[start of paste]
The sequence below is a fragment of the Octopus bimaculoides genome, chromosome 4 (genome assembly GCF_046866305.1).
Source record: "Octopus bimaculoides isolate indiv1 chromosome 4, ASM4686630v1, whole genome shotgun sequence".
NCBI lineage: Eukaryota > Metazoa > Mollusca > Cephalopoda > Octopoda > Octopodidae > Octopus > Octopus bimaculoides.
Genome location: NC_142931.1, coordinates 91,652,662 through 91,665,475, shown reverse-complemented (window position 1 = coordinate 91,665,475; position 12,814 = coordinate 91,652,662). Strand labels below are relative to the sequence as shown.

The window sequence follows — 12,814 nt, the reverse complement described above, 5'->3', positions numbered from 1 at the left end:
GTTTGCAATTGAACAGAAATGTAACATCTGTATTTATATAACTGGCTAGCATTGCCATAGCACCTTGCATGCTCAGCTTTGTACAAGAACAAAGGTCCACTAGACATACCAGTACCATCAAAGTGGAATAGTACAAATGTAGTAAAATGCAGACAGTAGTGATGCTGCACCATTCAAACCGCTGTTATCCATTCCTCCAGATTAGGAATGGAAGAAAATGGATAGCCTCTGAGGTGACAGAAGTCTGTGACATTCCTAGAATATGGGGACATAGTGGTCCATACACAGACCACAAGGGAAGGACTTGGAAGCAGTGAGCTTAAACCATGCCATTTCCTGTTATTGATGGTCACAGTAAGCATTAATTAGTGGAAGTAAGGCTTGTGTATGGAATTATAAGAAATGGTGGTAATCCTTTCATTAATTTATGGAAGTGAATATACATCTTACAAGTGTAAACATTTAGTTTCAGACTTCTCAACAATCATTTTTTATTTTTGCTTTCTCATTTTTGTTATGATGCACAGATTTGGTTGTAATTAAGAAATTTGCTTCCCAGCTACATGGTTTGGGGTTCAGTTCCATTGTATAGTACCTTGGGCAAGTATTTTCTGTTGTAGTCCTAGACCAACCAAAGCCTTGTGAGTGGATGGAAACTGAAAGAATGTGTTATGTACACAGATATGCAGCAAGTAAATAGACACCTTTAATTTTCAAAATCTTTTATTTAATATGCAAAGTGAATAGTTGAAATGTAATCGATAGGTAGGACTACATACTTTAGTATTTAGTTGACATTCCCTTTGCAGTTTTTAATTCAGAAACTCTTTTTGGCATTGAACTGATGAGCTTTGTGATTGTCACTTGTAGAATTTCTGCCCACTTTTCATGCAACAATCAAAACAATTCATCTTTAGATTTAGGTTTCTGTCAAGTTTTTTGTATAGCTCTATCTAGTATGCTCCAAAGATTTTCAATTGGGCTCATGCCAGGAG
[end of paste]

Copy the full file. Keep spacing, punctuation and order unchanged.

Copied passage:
The sequence below is a fragment of the Octopus bimaculoides genome, chromosome 4 (genome assembly GCF_046866305.1).
Source record: "Octopus bimaculoides isolate indiv1 chromosome 4, ASM4686630v1, whole genome shotgun sequence".
NCBI lineage: Eukaryota > Metazoa > Mollusca > Cephalopoda > Octopoda > Octopodidae > Octopus > Octopus bimaculoides.
Genome location: NC_142931.1, coordinates 91,652,662 through 91,665,475, shown reverse-complemented (window position 1 = coordinate 91,665,475; position 12,814 = coordinate 91,652,662). Strand labels below are relative to the sequence as shown.

The window sequence follows — 12,814 nt, the reverse complement described above, 5'->3', positions numbered from 1 at the left end:
GTTTGCAATTGAACAGAAATGTAACATCTGTATTTATATAACTGGCTAGCATTGCCATAGCACCTTGCATGCTCAGCTTTGTACAAGAACAAAGGTCCACTAGACATACCAGTACCATCAAAGTGGAATAGTACAAATGTAGTAAAATGCAGACAGTAGTGATGCTGCACCATTCAAACCGCTGTTATCCATTCCTCCAGATTAGGAATGGAAGAAAATGGATAGCCTCTGAGGTGACAGAAGTCTGTGACATTCCTAGAATATGGGGACATAGTGGTCCATACACAGACCACAAGGGAAGGACTTGGAAGCAGTGAGCTTAAACCATGCCATTTCCTGTTATTGATGGTCACAGTAAGCATTAATTAGTGGAAGTAAGGCTTGTGTATGGAATTATAAGAAATGGTGGTAATCCTTTCATTAATTTATGGAAGTGAATATACATCTTACAAGTGTAAACATTTAGTTTCAGACTTCTCAACAATCATTTTTTATTTTTGCTTTCTCATTTTTGTTATGATGCACAGATTTGGTTGTAATTAAGAAATTTGCTTCCCAGCTACATGGTTTGGGGTTCAGTTCCATTGTATAGTACCTTGGGCAAGTATTTTCTGTTGTAGTCCTAGACCAACCAAAGCCTTGTGAGTGGATGGAAACTGAAAGAATGTGTTATGTACACAGATATGCAGCAAGTAAATAGACACCTTTAATTTTCAAAATCTTTTATTTAATATGCAAAGTGAATAGTTGAAATGTAATCGATAGGTAGGACTACATACTTTAGTATTTAGTTGACATTCCCTTTGCAGTTTTTAATTCAGAAACTCTTTTTGGCATTGAACTGATGAGCTTTGTGATTGTCACTTGTAGAATTTCTGCCCACTTTTCATGCAACAATCAAAACAATTCATCTTTAGATTTAGGTTTCTGTCAAGTTTTTTGTATAGCTCTATCTAGTATGCTCCAAAGATTTTCAATTGGGCTCATGCCAGGAG